Faculty Workshop on Criminal Procedure in Russia

Posted on Categories Criminal Law & Process, Speakers at Marquette

Yesterday, our colleague Professor Olga Semukhina of the Marquette Department of Social and Cultural Sciences gave a presentation entitled Criminal Procedure in Modern Russia: The Path of Reforms as part of our faculty workshop series. She outlined the structure of the Russian Criminal Procedure Code (adopted in 2002), explained how the criminal process works, and offered her sense of the system’s shortcomings. Not surprisingly, the system looks very different from that in the United States. The Russian system has Continental roots, and consistent with that is considerably less adversarial than our own. Indeed, defense lawyers play an almost entirely reactive role. The defense has no ability to gather evidence, and until trial (which is the only adversarial component of the system) is limited to lodging objections to the work of the criminal investigator (a lawyer who is in theory an independent investigator, but whose physical location amongst the police and prosecutors tends to generate an affinity for the state). Plea bargaining is non-existent. Every case goes to trial, and 99 percent of those result in convictions.

For me, the presentation underscored the value of the comparative perspective. It is easy to conflate familiarity with necessity, and exposure to the workings of another system has the tendency to dislodge some of our assumptions about the way the world works. Another example: in Russia, a crime victim’s claim for restitution is part of the same case as the criminal prosecution, and the victim has a right to appeal the verdict in the criminal portion of the appeal. It’s an intriguing process to someone, like me, who is interested in the boundaries between the civil and criminal processes.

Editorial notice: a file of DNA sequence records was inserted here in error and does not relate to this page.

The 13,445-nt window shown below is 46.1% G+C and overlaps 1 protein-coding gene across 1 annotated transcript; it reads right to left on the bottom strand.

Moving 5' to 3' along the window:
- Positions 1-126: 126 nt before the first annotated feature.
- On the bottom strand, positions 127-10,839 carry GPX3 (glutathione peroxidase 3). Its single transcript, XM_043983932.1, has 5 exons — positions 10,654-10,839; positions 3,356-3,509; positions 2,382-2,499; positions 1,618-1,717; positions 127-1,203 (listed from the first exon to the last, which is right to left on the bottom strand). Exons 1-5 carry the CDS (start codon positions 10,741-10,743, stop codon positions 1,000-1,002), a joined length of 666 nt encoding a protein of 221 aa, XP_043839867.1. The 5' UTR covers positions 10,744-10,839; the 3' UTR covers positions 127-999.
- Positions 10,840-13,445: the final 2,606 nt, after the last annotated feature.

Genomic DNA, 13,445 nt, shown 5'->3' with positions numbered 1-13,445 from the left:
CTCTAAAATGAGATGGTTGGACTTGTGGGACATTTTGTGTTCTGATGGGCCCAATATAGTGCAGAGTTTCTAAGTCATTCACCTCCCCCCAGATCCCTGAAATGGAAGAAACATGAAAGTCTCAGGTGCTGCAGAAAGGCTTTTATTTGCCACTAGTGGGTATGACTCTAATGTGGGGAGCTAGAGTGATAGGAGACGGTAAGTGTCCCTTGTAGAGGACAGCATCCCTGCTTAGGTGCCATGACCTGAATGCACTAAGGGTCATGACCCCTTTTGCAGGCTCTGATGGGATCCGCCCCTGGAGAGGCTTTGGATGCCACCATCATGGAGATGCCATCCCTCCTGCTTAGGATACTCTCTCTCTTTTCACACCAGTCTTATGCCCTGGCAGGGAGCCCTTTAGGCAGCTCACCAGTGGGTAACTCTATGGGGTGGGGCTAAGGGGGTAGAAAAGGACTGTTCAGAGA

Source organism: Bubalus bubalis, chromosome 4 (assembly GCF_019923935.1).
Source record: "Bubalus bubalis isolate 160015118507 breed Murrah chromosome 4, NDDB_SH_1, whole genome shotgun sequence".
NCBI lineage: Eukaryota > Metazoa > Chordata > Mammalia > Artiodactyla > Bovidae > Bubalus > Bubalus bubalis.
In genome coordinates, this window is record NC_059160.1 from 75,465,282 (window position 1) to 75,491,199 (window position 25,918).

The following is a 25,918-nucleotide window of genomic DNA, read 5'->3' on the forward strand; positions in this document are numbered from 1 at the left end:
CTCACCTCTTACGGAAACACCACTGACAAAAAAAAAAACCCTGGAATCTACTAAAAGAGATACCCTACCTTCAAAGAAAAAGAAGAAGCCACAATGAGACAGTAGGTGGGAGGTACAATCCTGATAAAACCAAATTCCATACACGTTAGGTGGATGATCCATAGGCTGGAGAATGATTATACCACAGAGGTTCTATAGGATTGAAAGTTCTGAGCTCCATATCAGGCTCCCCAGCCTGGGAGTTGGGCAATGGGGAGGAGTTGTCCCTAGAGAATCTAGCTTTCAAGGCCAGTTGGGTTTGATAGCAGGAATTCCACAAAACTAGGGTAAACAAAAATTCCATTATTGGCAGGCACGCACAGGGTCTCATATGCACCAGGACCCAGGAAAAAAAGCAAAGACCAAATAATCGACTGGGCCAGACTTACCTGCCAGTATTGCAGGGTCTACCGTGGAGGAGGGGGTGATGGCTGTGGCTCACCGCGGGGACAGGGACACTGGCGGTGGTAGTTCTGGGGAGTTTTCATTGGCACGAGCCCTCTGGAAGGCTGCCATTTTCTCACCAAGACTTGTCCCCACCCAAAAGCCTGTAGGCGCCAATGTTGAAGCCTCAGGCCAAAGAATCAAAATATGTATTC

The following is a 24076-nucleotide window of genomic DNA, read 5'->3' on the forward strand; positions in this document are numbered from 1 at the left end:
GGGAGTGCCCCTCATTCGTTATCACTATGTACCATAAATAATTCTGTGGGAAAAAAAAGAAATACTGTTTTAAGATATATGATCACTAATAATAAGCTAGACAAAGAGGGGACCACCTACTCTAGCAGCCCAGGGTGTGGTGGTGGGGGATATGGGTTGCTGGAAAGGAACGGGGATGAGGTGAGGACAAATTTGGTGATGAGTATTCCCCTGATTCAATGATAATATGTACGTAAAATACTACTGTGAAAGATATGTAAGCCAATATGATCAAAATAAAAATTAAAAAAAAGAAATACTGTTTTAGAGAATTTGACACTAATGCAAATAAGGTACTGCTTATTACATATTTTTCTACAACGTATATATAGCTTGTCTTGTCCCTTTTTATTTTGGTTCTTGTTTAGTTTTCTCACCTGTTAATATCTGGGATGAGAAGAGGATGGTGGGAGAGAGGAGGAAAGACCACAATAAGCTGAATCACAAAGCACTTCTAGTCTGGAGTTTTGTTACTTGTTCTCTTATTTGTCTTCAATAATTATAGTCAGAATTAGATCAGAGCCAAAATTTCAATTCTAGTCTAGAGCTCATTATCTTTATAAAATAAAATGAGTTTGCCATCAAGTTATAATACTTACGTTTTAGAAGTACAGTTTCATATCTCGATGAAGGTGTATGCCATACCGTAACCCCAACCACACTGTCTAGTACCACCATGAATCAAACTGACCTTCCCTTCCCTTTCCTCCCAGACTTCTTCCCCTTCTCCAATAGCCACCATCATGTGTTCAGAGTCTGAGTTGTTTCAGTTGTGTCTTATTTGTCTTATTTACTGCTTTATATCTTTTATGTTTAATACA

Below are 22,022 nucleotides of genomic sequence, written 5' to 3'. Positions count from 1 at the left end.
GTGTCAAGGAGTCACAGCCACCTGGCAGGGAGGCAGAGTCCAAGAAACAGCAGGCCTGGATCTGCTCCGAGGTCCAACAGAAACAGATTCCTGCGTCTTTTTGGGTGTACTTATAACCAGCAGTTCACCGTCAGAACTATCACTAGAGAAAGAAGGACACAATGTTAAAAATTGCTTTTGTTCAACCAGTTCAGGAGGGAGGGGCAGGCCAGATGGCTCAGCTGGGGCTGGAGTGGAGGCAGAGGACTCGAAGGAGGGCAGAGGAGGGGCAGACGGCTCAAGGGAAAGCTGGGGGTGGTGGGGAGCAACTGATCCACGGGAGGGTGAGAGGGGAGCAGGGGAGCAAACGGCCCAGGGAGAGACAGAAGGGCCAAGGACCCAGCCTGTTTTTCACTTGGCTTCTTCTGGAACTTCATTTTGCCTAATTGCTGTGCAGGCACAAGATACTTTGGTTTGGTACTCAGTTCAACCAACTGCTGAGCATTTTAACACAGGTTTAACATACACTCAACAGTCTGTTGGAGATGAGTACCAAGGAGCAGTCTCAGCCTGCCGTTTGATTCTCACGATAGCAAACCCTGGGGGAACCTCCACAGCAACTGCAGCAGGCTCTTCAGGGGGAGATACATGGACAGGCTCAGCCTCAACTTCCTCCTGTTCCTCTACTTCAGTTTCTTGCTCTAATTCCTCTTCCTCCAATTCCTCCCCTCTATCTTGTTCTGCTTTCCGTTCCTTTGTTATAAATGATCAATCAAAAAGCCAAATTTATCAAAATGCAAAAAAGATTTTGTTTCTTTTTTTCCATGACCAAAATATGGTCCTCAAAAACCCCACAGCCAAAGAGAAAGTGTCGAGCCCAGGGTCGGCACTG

3 thoughts on “Faculty Workshop on Criminal Procedure in Russia”

  1. I found the presentation fascinating. The idea of combining the civil and criminal processes was startling for me, too. I also was interested to realize that (other than the prospect of bribery) money does little to help the criminal defendant in the Russian system. Once that system’s pitted against you, hiring the best lawyers and experts does little to help.

  2. I share your interest in the boundaries between criminal and civil processes. As an intern in a DA’s office, I observed restitution hearings, and in my work now, I see such cases on appeal. Among other things, Wisconsin’s restitution statute (Wis. Stat. 973.20) gives an advantage to a person making claims in a criminal proceeding (such as that the court may waive pesky evidentiary rules) that would be unavailable in a civil proceeding on the same claim. (There’s also a provision that converts unpaid restitution to a civil judgment anyway, further blurring the lines between the two systems.) However, at a restitution hearing, under most circumstances, an indigent defendant has the benefit of counsel to cross-examine witnesses and argue to the judge; at least for a typical indigent defendant, that’s better than what would happen in a civil case, which would likely result in a default judgment.

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